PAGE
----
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Queen’s art gallery launches its “winter season”, seven new exhibitions

Agnes Etherington Art Centre in Kingston launches “winter season”
Seven new exhibitions highlight Kingston's Agnes Etherington Art Centre's winter season.

If you haven’t paid a visit to the Agnes Etherington Art Centre at Queen’s University — now might be the time to do so.

The gallery has changed almost everything with seven new exhibitions. An official launch for its “winter season” took place on Thursday night.

Alicia Boutilier, interim centre director and chief curator, says the feature exhibition is called, “The Pathos of Mandy”, by Canadian and artist in residence Walter Scott.

“Scott’s work explores this slippery state between fiction and reality and the identity of the artist with playful and interdisciplinary works that draw on comics and videography and also drawings.”

Bader family donates 4th Rembrandt to Queen’s University
Bader family donates 4th Rembrandt to Queen’s University

Another new exhibition, called “Face of the Sky”, features a constellation of artworks from across the collections at the Agnes, Boutilier says.

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“Contemporary artworks, Inuit artworks and works from our African historical collection and our Canadian historical collection, and it traces the on-going fascination with the sky.”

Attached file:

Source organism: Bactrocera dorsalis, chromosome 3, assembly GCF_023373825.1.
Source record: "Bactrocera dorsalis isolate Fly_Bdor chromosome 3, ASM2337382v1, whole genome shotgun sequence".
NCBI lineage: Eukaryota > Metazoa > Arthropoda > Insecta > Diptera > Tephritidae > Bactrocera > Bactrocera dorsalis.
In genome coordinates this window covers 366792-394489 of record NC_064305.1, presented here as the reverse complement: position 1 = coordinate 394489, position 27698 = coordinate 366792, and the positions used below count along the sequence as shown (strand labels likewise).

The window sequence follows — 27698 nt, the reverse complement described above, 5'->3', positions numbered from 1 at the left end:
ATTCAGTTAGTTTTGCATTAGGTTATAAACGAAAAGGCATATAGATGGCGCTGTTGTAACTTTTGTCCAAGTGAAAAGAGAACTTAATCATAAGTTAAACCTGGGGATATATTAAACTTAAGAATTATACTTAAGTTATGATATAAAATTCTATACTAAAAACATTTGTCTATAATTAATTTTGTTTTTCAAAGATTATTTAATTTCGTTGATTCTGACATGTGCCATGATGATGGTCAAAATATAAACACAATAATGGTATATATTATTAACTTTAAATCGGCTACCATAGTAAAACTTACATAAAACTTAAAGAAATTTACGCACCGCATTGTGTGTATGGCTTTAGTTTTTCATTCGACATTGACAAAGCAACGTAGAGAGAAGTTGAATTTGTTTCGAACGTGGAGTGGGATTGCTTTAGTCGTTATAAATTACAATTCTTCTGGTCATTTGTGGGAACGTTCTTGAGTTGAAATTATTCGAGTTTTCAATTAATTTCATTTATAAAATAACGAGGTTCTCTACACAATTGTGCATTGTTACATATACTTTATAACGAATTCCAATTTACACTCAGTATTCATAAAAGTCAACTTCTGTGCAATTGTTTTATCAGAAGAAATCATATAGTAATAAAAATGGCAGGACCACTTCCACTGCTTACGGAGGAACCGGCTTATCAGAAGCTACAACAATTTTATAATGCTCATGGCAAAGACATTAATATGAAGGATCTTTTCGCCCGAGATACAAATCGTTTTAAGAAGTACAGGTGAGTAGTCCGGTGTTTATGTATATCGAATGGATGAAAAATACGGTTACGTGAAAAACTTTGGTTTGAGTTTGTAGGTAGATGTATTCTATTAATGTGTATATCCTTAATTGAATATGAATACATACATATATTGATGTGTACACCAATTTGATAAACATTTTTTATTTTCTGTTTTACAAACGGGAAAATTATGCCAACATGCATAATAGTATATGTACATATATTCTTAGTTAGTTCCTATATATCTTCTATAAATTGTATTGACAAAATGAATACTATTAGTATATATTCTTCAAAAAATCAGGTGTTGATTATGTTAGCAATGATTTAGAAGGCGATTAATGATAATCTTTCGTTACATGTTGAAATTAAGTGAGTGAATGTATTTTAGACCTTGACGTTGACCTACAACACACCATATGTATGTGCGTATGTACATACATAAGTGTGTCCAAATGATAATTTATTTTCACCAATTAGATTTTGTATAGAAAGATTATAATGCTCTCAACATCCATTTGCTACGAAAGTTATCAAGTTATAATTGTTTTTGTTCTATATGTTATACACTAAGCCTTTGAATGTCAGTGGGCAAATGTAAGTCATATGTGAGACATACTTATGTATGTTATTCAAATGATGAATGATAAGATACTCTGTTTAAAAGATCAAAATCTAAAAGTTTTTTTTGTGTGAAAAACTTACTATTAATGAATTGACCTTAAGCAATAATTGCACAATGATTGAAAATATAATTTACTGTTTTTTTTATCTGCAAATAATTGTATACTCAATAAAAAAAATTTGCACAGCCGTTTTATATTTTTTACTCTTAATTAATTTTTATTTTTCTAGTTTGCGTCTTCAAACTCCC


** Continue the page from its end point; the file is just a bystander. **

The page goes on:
Yet another of the new exhibitions is entitled “B-“Side by Paul Litherland. Boutilier says the Montreal-based photographer had unprecedented access to the little-seen “back-sides” of paintings from the Agnes historical European collection.

Landmark acquisition of indigenous art for Queen’s Agnes Etherington Art Centre
Landmark acquisition of indigenous art for Queen’s Agnes Etherington Art Centre

“Visitors to the gallery can see in highly realistic detail the labels on the back of the painting and the conservation work that’s gone into the painting and the framing and the various hardware — it really tells the history of that painting as an object,” Boutilier says.

“It’s highly realistic to the extent that we have to ensure that our visitors don’t touch them and try to peel off some of the labels.”

Other exhibitions include “From Tudor to Hanover” — British portraits from 1590 to 1800 — as well as the “Quest for Colour”, Five Centuries of Innovation in Printmaking.